“You made a tank.”
The cheetah’s voice was low, and his words came out in a slow drawl of sound, the lack of speed and intensity giving presence to his surprise at the words he was speaking. Ahead of him, perched on the frame of the vehicle in question, was the Garan Acolyte known as Sister Alice. The lean coyote had her goggles pushed up on her forehead and was clad in a close-fitting jumpsuit with a simple robe thrown over it and belted at the waist.
“More of an armored attack vehicle, really,” she corrected. “Not the best one, of course. I mean, she’s lightweight, to begin with. We couldn’t get the drive train to support much more drag than we put on her. The armor plate is too heavy to allow for much extra power. You’ll notice, here, too, where we put the main gun. It’s not a turret mount. The controls for those would take up more resources than we had to allot. Your driver will have to point the car at the target.”
Sister Alice was excited, and her words were spat at Captain Tarlen VonHogan in rapid streams as she ducked and weaved, climbing across the randomly-painted metal, tapping claws against one system or another on the bulky craft she was showing. Her enthusiasm brought her speech to a speed with which the cheetah was intimately familiar.
“Over here we’ve got space set aside for a mounted machinegun. Or, if you’d prefer, we can add a backblast deflector and set it for rockets.”
“I think the machinegun would be more practical,” he mused. He pointed toward the craft. “You seriously built this from discarded parts?”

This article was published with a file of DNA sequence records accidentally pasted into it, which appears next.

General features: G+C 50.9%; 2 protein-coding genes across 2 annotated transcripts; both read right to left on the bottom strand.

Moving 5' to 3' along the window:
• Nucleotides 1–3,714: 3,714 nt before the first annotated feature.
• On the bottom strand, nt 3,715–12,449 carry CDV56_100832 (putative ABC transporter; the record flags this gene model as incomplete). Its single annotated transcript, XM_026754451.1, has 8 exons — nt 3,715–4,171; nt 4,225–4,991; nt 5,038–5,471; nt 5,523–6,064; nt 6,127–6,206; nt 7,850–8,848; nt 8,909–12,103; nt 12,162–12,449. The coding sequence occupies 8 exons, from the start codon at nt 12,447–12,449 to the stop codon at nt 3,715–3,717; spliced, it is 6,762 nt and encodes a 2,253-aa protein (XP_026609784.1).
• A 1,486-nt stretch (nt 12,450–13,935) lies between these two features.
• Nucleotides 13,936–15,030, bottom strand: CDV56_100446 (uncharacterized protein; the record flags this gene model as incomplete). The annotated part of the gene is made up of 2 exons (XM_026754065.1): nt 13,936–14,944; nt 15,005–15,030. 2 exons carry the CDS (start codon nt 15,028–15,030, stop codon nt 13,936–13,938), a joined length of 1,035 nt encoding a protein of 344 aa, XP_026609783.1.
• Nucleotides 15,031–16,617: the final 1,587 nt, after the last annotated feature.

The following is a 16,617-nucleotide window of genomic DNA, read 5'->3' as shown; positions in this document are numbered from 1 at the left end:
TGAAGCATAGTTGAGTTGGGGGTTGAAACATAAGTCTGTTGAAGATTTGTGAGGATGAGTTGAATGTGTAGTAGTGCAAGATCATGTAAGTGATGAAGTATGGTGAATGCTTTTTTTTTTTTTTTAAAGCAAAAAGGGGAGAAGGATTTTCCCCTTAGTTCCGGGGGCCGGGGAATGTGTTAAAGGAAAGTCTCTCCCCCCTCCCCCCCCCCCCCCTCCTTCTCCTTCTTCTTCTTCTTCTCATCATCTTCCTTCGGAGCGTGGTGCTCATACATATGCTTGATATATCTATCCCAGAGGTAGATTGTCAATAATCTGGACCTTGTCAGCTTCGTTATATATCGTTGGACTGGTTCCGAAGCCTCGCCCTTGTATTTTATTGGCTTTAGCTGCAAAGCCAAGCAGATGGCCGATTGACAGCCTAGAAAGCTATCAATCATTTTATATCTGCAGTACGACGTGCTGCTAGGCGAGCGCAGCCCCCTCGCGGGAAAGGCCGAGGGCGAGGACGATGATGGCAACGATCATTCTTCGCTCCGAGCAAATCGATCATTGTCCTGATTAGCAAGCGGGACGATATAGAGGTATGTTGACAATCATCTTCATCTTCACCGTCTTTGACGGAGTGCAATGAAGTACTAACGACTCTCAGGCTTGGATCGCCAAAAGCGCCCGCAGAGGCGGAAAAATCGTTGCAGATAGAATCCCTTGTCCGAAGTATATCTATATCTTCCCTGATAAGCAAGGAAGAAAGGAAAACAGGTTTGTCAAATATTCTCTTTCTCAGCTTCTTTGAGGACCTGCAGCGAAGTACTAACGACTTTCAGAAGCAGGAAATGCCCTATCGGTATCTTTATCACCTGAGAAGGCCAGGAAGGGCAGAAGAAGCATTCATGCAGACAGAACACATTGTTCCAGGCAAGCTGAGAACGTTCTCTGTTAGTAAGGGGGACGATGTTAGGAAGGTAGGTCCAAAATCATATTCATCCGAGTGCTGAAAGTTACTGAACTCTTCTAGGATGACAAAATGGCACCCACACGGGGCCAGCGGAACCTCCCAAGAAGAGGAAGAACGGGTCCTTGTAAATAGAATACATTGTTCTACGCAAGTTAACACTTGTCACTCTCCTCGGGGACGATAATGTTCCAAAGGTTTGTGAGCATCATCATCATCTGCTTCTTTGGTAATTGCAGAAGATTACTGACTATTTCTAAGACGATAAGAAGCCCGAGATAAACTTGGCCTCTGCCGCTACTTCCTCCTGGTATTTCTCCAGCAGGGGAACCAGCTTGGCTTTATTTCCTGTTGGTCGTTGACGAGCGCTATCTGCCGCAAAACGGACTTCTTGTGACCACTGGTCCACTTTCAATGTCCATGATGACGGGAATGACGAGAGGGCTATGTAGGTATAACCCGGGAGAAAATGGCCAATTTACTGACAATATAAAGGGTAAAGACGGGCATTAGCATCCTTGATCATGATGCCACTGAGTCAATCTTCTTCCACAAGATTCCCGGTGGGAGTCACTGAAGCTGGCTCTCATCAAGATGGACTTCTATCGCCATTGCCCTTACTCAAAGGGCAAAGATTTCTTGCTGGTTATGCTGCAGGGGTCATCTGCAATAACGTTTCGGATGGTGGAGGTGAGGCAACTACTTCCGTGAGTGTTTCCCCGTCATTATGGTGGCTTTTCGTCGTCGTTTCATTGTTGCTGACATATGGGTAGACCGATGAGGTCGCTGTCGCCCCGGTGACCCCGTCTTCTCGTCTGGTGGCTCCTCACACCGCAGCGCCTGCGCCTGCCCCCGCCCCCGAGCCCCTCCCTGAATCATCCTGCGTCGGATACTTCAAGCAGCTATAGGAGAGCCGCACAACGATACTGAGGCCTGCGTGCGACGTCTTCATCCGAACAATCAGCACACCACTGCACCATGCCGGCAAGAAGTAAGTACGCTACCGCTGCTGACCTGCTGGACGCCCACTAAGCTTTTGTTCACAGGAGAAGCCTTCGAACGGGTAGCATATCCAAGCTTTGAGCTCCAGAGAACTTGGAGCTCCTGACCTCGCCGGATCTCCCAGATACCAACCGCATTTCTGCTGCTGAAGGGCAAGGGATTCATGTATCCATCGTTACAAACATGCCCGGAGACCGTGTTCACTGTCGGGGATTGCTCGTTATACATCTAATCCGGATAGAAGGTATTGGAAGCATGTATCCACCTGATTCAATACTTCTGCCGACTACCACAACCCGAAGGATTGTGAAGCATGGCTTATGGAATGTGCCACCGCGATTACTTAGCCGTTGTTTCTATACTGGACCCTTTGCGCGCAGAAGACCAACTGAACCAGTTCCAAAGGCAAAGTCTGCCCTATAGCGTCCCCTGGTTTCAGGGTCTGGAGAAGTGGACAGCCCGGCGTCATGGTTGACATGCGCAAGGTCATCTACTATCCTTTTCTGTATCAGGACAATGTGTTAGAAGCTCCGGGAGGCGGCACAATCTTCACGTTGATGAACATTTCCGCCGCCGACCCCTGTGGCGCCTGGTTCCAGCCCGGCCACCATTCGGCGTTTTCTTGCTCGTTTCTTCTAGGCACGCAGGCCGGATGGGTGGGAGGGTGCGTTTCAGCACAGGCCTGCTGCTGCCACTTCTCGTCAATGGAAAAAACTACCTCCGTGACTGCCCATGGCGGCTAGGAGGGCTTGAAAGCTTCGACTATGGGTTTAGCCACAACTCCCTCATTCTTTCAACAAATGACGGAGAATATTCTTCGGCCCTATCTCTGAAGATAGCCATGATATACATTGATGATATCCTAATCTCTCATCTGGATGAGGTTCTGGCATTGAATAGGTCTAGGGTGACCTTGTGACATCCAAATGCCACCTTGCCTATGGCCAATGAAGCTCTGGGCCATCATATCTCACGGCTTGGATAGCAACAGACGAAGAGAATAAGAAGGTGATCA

Brother Vincent smiled around teeth gone yellow. “She did,” he answered for her. “Been working on it in secret. I wasn’t allowed to tell,” he added with a conspiratorial wink. At the armored vehicle, Alice was still going on.
“She has tires instead of treads, because the only thing with treads was the crawler, and we can’t scrap it. The miners need it. But we used semi-solid tractor tires with articulated axle mounts to give them more freedom, and we added shields over the tires so they’ll be harder to target. I’ve been working on individual drive assemblies for each wheel, to give you true freedom of motion with it, but she still has a standard drive.”
“Ask her a question,” Vincent prompted in a whisper. “She’s dying to tell you what she’s done.”
“What’s the range?” Captain VonHogan asked, gesturing in a vague motion toward the horizon.
“She’ll get about two hours on battery alone, three without stopping if you use the solar extenders. You’ll manage about forty kays per hour, tops. The engine will give you another hour before fueling, and that’s at double the speed of the battery drive. I would suggest you save that for when you need it, and the speed becomes your savior. Running full out with the batteries and the fuel, you’re looking at about two hundred kilometers, give or take a bit.”